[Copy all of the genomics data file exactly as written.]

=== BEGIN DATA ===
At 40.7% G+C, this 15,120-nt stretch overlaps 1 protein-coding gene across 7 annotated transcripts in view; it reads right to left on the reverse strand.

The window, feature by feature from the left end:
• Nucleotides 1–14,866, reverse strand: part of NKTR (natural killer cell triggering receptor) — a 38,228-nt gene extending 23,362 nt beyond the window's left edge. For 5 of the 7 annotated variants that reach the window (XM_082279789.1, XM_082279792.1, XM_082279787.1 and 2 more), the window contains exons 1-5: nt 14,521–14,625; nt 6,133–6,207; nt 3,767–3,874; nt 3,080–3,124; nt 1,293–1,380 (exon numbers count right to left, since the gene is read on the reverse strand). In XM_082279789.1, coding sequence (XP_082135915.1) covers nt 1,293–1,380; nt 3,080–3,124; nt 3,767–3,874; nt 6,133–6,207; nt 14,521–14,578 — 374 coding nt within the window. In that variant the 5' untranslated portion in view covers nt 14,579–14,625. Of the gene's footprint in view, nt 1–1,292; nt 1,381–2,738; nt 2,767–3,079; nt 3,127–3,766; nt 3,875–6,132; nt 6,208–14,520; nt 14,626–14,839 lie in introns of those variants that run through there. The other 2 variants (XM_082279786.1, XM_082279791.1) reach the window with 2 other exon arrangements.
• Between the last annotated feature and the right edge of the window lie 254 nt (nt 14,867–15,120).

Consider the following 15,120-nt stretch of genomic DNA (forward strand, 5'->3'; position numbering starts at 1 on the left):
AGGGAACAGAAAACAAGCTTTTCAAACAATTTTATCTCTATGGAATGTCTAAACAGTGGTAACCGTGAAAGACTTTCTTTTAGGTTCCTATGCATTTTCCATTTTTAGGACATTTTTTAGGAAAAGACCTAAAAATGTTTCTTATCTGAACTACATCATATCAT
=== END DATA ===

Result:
At 40.7% G+C, this 15,120-nt stretch overlaps 1 protein-coding gene across 7 annotated transcripts in view; it reads right to left on the reverse strand.

The window, feature by feature from the left end:
• Nucleotides 1–14,866, reverse strand: part of NKTR (natural killer cell triggering receptor) — a 38,228-nt gene extending 23,362 nt beyond the window's left edge. For 5 of the 7 annotated variants that reach the window (XM_082279789.1, XM_082279792.1, XM_082279787.1 and 2 more), the window contains exons 1-5: nt 14,521–14,625; nt 6,133–6,207; nt 3,767–3,874; nt 3,080–3,124; nt 1,293–1,380 (exon numbers count right to left, since the gene is read on the reverse strand). In XM_082279789.1, coding sequence (XP_082135915.1) covers nt 1,293–1,380; nt 3,080–3,124; nt 3,767–3,874; nt 6,133–6,207; nt 14,521–14,578 — 374 coding nt within the window. In that variant the 5' untranslated portion in view covers nt 14,579–14,625. Of the gene's footprint in view, nt 1–1,292; nt 1,381–2,738; nt 2,767–3,079; nt 3,127–3,766; nt 3,875–6,132; nt 6,208–14,520; nt 14,626–14,839 lie in introns of those variants that run through there. The other 2 variants (XM_082279786.1, XM_082279791.1) reach the window with 2 other exon arrangements.
• Between the last annotated feature and the right edge of the window lie 254 nt (nt 14,867–15,120).

Consider the following 15,120-nt stretch of genomic DNA (forward strand, 5'->3'; position numbering starts at 1 on the left):
AGGGAACAGAAAACAAGCTTTTCAAACAATTTTATCTCTATGGAATGTCTAAACAGTGGTAACCGTGAAAGACTTTCTTTTAGGTTCCTATGCATTTTCCATTTTTAGGACATTTTTTAGGAAAAGACCTAAAAATGTTTCTTATCTGAACTACATCATATCAT